Objective: To determine the prevalence of termination of pregnancy for fetal anomaly (TOPFA) after 23 weeks of gestation in European countries, and describe the spectrum of anomalies for which late TOPFA is recorded.
Design: Population-based study.
Setting: Twelve European countries.
Population: Nineteen registries of congenital anomaly in 12 European countries between 2000 and 2005. The number of total births covered was 2 695 832.
Methods: TOPFAs in singleton pregnancies from the European Surveillance of Congenital Anomalies and Twins (EUROCAT) database.
Main outcome measures: The prevalence of TOPFA and type of anomaly.
Results: There were 10 233 TOPFAs, 678 (6.6%) of which were performed at 24 weeks or more. The rate of TOPFA before 24 weeks was 3.4 per 1000 births, at 24-25 weeks 0.14 per 1000 births and at 26 weeks or more 0.11 per 1000 births. There was significant variation in the prevalence of TOPFA at >or=24 weeks between countries (P < 0.001), with all countries in the range 0-0.55 per 1000 births, except France (Paris) at 2.65 per 1000 births. The large majority of late TOPFAs had a gestational age of 24-27 weeks (516/678, 76%). The proportion of TOPFAs from 24 weeks or more varied by type of anomaly, with 4% of all TOPFAs for chromosomal anomalies and 9% of all TOPFAs for nonchromosomal anomalies resulting in late TOPFA (P < 0.001). For transposition of the great arteries, single ventricle, hypoplastic left heart and hydrocephaly, the percentage of late TOPFA was 12-23%. The median time interval between diagnosis and late TOPFA was 2 weeks for most anomalies, but longer (>or=5 weeks) for diaphragmatic hernia, omphalocoele, arthrogryposis multiplex and Turner's syndrome.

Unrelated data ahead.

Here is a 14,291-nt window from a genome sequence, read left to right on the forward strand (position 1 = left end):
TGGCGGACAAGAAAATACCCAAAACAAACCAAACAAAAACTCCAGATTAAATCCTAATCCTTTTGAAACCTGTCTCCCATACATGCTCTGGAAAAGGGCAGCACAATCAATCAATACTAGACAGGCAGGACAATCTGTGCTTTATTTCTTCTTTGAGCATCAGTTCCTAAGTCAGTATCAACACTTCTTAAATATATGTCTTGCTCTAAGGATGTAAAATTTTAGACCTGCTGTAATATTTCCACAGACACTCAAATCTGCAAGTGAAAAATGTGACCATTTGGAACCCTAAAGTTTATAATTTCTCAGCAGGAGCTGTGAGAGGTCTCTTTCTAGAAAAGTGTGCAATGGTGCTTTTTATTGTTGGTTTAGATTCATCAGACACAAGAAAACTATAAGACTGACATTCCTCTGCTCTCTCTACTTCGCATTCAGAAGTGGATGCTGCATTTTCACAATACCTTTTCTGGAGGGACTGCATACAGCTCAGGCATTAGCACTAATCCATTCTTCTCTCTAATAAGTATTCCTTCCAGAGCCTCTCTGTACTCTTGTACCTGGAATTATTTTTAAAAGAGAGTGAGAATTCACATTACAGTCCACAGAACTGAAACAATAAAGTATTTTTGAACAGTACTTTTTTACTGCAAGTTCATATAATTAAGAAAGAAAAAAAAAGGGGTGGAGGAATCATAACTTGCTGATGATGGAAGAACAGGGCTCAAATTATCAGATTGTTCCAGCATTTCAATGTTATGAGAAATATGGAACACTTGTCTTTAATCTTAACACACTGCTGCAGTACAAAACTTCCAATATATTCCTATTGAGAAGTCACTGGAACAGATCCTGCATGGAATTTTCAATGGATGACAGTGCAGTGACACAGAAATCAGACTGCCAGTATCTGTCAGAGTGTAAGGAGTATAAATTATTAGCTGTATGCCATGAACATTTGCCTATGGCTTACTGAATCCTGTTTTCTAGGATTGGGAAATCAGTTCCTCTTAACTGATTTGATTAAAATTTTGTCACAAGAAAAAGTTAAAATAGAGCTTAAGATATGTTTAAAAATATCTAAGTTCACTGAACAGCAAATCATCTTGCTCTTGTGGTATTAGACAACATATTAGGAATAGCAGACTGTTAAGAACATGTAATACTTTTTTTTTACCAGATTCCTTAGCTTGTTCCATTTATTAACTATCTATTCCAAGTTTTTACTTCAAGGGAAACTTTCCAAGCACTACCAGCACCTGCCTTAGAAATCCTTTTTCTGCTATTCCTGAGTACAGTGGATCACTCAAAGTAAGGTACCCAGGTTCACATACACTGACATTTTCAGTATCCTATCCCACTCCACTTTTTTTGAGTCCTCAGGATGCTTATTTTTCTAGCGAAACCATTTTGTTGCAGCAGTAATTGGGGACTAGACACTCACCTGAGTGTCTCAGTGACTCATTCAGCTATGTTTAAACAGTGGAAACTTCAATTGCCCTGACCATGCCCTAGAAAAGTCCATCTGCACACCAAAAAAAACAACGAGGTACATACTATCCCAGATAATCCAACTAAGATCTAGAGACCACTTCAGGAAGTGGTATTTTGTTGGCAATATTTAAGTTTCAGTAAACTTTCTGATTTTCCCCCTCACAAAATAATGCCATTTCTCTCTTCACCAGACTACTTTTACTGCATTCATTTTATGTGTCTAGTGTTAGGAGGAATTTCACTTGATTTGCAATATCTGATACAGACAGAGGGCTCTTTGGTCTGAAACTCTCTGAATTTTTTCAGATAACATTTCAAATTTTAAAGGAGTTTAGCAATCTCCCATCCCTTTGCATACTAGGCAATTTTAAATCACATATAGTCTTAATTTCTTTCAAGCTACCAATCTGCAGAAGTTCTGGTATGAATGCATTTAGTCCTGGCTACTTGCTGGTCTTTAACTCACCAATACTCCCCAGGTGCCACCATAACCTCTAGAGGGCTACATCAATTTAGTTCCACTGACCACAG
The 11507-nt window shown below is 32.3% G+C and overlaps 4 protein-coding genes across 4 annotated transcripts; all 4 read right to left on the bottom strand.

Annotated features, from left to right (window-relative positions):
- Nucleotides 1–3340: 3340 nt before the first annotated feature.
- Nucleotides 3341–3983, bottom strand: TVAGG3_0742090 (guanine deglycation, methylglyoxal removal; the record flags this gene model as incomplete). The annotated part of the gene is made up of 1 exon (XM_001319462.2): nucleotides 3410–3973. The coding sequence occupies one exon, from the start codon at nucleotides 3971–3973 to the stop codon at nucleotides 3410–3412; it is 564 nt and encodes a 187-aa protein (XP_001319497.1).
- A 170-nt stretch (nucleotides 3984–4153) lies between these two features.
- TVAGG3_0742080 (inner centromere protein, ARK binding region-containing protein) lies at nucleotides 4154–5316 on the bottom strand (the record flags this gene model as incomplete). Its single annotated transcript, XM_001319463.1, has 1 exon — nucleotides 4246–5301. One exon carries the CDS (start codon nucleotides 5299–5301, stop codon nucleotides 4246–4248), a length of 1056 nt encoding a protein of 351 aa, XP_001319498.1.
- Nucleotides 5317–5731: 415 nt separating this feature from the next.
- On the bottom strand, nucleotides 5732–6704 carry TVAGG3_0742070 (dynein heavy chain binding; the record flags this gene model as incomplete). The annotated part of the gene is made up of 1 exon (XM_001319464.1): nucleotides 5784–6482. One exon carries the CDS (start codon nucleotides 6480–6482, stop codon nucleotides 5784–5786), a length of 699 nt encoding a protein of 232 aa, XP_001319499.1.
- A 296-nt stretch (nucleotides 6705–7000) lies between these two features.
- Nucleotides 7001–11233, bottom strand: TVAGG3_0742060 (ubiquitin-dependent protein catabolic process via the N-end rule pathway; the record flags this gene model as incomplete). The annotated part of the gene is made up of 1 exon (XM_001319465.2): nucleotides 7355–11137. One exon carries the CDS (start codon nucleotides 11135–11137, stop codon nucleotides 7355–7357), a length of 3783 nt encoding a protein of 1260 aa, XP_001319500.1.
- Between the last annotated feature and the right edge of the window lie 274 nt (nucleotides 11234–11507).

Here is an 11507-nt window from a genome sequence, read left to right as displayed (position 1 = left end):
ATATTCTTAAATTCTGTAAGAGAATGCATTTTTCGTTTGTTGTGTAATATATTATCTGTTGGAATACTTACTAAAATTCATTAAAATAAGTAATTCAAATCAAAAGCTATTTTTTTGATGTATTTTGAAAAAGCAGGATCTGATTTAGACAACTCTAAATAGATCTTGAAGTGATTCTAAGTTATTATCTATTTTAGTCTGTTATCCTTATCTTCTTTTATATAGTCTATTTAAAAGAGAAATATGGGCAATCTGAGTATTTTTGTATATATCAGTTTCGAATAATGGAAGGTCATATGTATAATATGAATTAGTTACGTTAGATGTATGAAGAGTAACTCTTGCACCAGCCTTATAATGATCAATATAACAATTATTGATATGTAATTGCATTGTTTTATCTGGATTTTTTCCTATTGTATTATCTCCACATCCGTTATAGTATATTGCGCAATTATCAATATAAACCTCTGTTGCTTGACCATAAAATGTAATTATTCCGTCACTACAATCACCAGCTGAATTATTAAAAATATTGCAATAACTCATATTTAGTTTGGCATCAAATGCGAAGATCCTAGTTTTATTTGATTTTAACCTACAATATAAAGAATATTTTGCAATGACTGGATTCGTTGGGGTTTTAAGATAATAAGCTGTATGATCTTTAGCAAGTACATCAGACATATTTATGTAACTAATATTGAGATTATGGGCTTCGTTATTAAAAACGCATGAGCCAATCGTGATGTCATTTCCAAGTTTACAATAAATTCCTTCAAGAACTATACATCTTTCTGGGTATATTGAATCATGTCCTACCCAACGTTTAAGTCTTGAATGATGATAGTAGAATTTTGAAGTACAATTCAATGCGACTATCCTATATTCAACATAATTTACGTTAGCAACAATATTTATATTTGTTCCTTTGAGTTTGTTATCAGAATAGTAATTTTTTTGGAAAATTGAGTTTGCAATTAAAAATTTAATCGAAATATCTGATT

Conclusion: Late TOPFA is rare in Europe, and varies in prevalence between countries. Compared with earlier TOPFA, late TOPFA is more often performed for a nonchromosomal isolated major structural anomaly and less often for a fetus with a chromosomal syndrome or multiple anomalies.